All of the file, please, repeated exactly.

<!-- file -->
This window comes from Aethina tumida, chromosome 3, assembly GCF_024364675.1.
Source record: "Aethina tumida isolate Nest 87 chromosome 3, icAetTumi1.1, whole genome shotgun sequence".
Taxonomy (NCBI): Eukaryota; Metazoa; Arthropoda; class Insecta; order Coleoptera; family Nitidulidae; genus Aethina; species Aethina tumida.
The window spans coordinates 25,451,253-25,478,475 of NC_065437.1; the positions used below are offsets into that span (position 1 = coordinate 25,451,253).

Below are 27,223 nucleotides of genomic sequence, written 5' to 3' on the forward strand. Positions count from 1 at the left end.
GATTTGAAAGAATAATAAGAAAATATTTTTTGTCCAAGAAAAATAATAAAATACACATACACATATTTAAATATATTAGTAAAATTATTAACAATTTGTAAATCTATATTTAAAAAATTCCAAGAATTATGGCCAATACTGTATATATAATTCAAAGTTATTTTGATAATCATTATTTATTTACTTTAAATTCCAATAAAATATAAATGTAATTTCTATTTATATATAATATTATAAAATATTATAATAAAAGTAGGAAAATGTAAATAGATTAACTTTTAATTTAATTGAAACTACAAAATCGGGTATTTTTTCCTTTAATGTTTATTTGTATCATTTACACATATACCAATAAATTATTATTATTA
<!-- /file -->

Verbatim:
This window comes from Aethina tumida, chromosome 3, assembly GCF_024364675.1.
Source record: "Aethina tumida isolate Nest 87 chromosome 3, icAetTumi1.1, whole genome shotgun sequence".
Taxonomy (NCBI): Eukaryota; Metazoa; Arthropoda; class Insecta; order Coleoptera; family Nitidulidae; genus Aethina; species Aethina tumida.
The window spans coordinates 25,451,253-25,478,475 of NC_065437.1; the positions used below are offsets into that span (position 1 = coordinate 25,451,253).

Below are 27,223 nucleotides of genomic sequence, written 5' to 3' on the forward strand. Positions count from 1 at the left end.
GATTTGAAAGAATAATAAGAAAATATTTTTTGTCCAAGAAAAATAATAAAATACACATACACATATTTAAATATATTAGTAAAATTATTAACAATTTGTAAATCTATATTTAAAAAATTCCAAGAATTATGGCCAATACTGTATATATAATTCAAAGTTATTTTGATAATCATTATTTATTTACTTTAAATTCCAATAAAATATAAATGTAATTTCTATTTATATATAATATTATAAAATATTATAATAAAAGTAGGAAAATGTAAATAGATTAACTTTTAATTTAATTGAAACTACAAAATCGGGTATTTTTTCCTTTAATGTTTATTTGTATCATTTACACATATACCAATAAATTATTATTATTA